Malaysians are now more sensitive about their financial health

MALAYSIANS generally do not have enough emergency savings in the event of long-term unexpected events.

A Bank Negara Malaysia’s (BNM) Capability and Inclusion Survey 2015 found that about 32% of Malaysians at most can only cover a week’s worth of expenses should they lose their source of income.

The central bank’s study also found that more than 75% Malaysians find it difficult to even raise RM1,000 of immediate cash money for emergencies. Additionally, a significant number of Malaysians, especially millennials, focuses on instant gratification – living for the moment and display short-sighted tendencies.

However, this pandemic has wreaked havoc on people’s finances – with salary cuts and loss of jobs or source of income. Many households are affected while people are becoming more concern and prudent when it comes to money matters.

A recent survey by leading credit reporting agency, CTOS Data Systems Sdn Bhd, has unveiled that Malaysians favour initiatives that would put more cash in their pockets in the coming year.

The survey involved over 3,000 consumers and was conducted to access the impact of the COVID-19 pandemic on Malaysians’ financial situation as well as ways in which they look to manage the economic challenges on their household.

In pre-COVID-19 times, factors such as “medical bills” or “education costs” tended to be of higher importance to Malaysians. However, job security fears have dwarfed these other important issues as the new year approaches.

The respondents said that the most important recent development was the ability to withdraw funds from their Employee Provident Fund (EPF) accounts as proposed by the Government under the Budget 2021 provisions.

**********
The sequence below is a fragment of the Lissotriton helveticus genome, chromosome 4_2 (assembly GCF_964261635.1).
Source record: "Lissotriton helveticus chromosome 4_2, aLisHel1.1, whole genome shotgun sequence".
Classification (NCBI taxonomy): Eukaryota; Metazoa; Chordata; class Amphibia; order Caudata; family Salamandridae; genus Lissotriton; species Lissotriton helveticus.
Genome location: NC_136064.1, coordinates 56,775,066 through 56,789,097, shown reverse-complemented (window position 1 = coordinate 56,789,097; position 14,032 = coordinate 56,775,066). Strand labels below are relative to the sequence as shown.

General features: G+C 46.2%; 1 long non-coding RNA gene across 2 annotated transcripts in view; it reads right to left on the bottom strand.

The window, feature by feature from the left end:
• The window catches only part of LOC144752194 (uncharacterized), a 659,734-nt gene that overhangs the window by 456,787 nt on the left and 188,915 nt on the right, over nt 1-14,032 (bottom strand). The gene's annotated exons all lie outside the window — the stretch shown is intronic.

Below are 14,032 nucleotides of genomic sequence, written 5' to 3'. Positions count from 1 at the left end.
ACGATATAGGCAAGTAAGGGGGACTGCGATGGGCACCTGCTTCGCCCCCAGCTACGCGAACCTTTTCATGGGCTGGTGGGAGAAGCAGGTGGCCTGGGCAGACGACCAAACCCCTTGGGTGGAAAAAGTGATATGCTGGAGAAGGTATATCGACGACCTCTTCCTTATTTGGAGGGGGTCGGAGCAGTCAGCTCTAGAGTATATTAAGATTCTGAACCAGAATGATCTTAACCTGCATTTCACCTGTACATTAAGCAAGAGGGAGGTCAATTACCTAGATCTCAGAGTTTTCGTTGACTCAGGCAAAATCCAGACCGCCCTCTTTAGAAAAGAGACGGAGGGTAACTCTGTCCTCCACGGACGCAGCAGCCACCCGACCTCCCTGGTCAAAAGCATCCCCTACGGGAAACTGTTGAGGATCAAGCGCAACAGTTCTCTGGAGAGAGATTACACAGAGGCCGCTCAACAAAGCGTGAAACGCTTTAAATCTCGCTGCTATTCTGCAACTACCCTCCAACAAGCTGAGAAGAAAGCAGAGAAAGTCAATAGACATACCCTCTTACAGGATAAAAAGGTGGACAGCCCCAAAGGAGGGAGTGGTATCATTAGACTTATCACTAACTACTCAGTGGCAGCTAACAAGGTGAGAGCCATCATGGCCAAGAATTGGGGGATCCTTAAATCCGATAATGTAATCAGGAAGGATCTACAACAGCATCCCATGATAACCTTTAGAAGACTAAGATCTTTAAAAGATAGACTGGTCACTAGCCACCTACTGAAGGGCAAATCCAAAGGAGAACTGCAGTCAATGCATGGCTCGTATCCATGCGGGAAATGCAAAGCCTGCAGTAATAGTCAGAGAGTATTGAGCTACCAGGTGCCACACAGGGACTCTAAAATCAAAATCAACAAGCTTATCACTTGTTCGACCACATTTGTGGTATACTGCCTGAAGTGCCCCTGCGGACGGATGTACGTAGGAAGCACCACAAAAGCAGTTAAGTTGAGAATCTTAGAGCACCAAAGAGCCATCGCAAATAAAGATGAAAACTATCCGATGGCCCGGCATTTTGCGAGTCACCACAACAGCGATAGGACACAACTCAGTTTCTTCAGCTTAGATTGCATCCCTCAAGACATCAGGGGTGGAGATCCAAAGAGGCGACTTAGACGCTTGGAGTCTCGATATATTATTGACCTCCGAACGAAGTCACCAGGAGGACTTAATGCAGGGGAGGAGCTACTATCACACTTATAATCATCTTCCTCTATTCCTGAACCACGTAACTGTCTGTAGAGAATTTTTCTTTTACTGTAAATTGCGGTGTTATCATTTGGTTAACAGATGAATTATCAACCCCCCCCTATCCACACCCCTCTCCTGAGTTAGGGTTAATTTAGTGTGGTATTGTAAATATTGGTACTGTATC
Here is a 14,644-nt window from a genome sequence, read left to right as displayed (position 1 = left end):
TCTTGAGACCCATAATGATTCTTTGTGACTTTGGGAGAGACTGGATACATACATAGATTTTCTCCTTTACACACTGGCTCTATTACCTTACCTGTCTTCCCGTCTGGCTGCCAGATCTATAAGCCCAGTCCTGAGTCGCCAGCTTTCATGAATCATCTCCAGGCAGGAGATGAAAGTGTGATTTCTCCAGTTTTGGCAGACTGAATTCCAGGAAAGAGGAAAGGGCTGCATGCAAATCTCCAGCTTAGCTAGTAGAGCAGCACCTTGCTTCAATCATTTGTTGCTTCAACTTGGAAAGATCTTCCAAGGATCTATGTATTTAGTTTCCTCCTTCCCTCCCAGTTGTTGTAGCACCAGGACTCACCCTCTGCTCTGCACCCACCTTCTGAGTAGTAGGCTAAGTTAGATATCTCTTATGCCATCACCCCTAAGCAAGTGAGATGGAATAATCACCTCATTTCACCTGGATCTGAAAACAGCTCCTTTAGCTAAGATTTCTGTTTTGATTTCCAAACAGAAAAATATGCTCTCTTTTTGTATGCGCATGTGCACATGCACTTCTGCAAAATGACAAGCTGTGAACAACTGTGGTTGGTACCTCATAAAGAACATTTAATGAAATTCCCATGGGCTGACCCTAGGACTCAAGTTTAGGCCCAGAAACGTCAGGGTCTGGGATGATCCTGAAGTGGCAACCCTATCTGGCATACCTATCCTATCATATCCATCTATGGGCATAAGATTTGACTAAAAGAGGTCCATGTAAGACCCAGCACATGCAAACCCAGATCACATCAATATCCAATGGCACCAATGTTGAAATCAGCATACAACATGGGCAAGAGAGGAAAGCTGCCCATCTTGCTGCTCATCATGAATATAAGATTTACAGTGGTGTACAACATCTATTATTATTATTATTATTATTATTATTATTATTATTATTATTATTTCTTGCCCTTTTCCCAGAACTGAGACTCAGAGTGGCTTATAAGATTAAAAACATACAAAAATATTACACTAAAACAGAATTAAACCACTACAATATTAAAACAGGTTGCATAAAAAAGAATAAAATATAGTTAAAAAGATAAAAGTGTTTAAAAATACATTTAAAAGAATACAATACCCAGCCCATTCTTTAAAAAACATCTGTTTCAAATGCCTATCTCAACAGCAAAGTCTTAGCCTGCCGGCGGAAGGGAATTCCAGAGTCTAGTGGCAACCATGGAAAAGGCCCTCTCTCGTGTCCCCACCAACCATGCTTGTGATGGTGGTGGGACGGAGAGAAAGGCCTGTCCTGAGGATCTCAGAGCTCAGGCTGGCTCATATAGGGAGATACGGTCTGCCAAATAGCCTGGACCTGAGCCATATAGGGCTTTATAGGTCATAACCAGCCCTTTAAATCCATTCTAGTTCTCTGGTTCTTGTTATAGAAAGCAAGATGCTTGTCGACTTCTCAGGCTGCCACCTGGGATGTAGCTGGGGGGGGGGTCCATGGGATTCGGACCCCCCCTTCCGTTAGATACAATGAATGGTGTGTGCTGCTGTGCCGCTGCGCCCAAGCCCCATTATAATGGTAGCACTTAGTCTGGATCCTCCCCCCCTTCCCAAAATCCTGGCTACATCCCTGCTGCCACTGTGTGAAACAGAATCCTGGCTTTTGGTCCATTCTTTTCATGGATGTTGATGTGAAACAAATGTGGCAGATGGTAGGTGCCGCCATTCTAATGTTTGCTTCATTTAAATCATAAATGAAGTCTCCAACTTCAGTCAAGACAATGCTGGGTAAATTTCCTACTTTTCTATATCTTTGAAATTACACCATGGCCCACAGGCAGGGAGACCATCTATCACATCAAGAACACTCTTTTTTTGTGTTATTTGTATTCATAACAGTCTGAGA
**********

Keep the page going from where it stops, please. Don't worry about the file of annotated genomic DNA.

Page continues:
Nearly 40% of respondents listed the i-Sinar scheme as the most relevant feature of the recently announced Budget. This was closely followed by a reduction in income tax and further loan repayment assistance as measures that consumers would most like to see realised.

Conversely, other incentives proposed for the public were not viewed as importantly with increases in medical facilities, job seeking allowance, and public transportation subsidies coming in at the lower end of the spectrum.

“When times are tough and people are uncertain of the future, having cash on hand becomes very important to consumers even if they do not require it immediately,” explained Group CEO of CTOS Digital Sdn Bhd Dennis Martin. “Being able to have extra funds in case of unforeseen circumstances is a valuable commodity.”

Despite majority of respondents still have their jobs at full pay, their biggest concern was putting food on the table. Meanwhile, the recent loan moratorium has given respondents breathing space during the toughest period this year as 69% have struggled to fulfil their monthly loan instalments.

“What we are seeing is that respondents are particularly sensitive about their financial health and any factors that could potentially threaten their financial well-being are worrisome to consumers as we move into 2021,” Dennis added.

Probably this is one of the silver linings found amidst the pandemic. – Dec 22, 2020


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